A bill designed to make it harder for California cities and local agencies to file for Chapter 9 municipal bankruptcy has been put on the shelf, at least for now.
Assembly Bill 155 would require any municipality to apply to the California Debt and Investment Advisory Commission before filing for municipal bankruptcy, though the bill had been amended to give municipalities the right to override a negative CDIAC finding.
The measure, which had been approved in a Senate committee in late May, was placed in the Senate’s inactive file Monday.
That means the bill can’t be taken up on the floor without a two-day notice, Jean Hurst, lobbyist of the California State Association of Counties, wrote on the organization’s website. CSAC, like the League of California Cities and other local government organizations, opposes the bill.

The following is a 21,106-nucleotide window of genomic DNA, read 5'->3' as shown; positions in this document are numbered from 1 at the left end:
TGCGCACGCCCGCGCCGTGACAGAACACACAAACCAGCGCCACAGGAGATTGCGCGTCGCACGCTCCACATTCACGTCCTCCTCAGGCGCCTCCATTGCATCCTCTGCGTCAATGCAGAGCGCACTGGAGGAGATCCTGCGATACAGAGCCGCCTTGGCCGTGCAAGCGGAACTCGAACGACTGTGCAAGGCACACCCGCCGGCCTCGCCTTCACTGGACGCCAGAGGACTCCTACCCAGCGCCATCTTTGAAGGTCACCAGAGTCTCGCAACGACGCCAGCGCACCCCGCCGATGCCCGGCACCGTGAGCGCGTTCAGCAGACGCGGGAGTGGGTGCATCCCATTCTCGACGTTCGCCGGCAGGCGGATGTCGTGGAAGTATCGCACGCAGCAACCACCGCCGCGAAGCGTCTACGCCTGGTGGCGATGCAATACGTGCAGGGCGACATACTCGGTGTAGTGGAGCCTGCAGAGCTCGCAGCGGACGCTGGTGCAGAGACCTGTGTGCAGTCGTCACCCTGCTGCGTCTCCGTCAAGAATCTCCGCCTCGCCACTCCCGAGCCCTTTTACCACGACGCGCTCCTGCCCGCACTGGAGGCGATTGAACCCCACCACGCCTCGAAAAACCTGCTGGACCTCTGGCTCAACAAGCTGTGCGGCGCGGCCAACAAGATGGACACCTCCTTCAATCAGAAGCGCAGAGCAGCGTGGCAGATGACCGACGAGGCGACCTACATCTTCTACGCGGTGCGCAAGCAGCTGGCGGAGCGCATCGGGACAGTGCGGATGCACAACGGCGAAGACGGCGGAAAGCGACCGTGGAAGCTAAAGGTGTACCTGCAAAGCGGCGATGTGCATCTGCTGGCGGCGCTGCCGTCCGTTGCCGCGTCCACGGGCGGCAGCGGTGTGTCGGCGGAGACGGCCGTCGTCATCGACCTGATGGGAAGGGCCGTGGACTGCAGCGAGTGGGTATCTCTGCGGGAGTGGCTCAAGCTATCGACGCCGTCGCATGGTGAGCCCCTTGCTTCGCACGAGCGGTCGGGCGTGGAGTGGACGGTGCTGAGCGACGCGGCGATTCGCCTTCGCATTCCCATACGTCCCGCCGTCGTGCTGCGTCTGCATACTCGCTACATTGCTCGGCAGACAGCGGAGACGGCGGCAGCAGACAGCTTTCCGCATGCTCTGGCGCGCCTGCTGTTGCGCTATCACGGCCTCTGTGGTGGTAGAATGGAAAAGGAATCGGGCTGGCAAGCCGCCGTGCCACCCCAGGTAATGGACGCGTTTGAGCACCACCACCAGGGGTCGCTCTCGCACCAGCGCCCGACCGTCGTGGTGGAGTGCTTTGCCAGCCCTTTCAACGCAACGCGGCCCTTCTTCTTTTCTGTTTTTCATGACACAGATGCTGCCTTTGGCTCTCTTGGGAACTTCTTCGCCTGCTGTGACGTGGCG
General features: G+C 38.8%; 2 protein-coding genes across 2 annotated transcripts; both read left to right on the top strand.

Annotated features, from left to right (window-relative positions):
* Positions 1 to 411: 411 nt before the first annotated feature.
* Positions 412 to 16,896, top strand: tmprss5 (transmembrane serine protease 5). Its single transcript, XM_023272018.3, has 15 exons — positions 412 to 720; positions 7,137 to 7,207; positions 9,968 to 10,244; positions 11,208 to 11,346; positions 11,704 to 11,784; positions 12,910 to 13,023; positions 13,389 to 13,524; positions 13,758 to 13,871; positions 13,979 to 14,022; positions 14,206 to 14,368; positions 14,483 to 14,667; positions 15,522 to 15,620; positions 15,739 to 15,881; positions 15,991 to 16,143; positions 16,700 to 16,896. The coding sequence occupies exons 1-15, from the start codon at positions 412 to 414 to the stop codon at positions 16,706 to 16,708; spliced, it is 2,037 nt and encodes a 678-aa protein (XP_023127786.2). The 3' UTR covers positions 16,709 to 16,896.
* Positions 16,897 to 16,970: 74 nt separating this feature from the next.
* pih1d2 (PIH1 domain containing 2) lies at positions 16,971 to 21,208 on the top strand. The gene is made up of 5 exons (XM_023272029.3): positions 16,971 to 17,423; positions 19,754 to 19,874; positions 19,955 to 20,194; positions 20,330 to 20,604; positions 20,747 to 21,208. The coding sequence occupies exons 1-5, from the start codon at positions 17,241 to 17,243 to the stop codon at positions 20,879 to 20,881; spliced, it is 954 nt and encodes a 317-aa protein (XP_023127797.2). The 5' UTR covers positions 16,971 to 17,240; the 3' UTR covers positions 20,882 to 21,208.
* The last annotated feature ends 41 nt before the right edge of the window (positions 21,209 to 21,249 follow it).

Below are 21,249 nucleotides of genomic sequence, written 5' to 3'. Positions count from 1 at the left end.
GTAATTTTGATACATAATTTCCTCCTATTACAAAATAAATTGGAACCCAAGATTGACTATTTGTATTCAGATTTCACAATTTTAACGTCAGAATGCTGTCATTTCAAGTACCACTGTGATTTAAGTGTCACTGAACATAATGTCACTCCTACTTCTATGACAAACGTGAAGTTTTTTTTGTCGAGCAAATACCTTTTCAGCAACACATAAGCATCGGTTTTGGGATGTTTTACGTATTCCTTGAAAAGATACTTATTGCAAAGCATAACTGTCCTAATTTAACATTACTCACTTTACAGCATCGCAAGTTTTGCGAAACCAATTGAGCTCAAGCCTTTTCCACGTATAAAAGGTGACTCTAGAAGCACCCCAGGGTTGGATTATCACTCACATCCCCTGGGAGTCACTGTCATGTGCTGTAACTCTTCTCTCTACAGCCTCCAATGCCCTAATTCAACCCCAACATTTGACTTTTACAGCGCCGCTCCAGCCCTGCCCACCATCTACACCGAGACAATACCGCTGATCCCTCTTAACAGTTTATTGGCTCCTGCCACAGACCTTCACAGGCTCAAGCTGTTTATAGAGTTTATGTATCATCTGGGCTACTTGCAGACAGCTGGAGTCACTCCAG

“While this may put the bill on pause for the meantime, don’t for one second think that the bill won’t fly off of the inactive file when the proponents think the time is right,” Hurst wrote.
The bill must be approved by the full Senate, as well as the Assembly, because it was amended in the Senate.
Gov. Arnold Schwarzenegger’s administration has taken the unusual step of announcing his opposition to the measure, signaling a likely veto if it does pass.